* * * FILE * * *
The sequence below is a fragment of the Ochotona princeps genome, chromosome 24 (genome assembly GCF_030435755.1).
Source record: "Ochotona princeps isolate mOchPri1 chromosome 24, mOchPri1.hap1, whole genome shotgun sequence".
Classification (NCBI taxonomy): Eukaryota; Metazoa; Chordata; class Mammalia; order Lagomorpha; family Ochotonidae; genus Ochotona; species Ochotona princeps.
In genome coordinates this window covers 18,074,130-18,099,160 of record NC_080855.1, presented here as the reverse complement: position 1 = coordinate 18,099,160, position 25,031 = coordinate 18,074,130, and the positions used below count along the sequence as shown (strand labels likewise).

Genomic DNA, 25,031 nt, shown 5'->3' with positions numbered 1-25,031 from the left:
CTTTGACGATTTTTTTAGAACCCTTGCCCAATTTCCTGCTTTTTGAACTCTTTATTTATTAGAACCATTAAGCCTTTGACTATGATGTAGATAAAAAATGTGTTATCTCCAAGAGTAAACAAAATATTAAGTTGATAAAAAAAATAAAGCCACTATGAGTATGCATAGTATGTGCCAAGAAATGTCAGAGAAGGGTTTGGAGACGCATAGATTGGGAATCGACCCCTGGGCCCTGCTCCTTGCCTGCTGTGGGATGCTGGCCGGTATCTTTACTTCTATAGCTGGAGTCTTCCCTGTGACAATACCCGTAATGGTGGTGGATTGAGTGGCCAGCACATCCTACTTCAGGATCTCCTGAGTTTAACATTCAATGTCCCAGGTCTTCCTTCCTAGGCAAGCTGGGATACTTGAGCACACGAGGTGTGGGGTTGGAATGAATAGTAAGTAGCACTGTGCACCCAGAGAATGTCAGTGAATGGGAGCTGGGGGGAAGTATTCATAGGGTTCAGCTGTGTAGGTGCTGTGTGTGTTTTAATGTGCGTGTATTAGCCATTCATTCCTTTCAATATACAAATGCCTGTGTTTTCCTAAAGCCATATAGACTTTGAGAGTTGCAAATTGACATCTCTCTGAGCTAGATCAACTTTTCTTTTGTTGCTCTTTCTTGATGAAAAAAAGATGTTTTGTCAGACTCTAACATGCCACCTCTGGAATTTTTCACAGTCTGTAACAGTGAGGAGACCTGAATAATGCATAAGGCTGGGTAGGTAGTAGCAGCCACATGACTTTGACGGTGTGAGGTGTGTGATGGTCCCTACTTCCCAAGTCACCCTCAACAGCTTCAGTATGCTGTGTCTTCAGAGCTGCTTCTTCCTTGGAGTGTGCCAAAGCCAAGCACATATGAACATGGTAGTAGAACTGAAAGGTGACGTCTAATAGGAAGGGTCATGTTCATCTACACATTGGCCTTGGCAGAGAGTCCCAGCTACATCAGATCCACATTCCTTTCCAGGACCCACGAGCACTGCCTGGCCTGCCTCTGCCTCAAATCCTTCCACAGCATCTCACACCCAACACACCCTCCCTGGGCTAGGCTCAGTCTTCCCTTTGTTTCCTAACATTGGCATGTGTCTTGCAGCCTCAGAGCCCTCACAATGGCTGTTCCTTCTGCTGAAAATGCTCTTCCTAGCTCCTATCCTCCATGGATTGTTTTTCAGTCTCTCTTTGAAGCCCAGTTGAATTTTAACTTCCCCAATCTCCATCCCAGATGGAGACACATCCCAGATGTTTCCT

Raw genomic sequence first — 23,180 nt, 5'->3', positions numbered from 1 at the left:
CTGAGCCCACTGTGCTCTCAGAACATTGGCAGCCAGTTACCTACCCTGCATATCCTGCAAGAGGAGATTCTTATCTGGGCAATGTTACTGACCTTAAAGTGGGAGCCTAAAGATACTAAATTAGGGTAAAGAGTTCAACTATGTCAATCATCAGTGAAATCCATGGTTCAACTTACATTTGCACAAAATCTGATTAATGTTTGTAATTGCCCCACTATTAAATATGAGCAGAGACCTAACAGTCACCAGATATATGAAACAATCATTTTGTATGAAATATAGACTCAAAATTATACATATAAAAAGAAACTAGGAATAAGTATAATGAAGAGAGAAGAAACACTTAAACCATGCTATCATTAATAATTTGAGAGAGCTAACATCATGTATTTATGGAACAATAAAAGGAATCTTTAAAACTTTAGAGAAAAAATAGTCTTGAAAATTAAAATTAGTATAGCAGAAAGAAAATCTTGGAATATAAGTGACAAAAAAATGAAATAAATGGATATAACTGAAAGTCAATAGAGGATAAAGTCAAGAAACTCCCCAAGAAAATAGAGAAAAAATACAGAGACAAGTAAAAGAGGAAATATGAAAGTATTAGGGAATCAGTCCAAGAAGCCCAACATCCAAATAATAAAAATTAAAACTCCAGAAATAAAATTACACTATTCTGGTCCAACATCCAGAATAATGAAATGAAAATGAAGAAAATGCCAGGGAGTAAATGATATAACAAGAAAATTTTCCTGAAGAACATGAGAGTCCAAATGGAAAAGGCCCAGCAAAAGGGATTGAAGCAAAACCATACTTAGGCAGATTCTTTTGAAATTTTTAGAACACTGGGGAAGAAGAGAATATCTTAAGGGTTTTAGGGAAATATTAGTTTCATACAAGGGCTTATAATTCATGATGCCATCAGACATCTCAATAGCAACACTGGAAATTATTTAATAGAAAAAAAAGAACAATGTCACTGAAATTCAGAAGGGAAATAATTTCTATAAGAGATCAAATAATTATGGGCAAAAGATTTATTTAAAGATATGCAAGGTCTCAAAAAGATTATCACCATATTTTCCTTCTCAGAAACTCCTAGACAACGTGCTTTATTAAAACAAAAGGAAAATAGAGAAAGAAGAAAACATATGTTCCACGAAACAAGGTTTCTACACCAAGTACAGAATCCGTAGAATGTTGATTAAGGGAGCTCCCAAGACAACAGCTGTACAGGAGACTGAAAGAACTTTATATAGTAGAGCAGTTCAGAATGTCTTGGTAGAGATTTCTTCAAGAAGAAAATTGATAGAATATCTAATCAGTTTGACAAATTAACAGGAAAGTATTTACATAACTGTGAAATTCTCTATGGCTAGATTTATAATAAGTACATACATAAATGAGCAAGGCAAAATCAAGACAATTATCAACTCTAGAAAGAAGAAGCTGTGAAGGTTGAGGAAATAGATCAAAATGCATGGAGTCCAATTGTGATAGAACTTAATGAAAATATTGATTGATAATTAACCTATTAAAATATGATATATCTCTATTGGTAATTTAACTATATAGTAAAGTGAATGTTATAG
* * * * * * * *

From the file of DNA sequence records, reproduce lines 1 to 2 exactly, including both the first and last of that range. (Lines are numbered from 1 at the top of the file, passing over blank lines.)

The sequence below is a fragment of the Ochotona princeps genome, chromosome 24 (genome assembly GCF_030435755.1).
Source record: "Ochotona princeps isolate mOchPri1 chromosome 24, mOchPri1.hap1, whole genome shotgun sequence".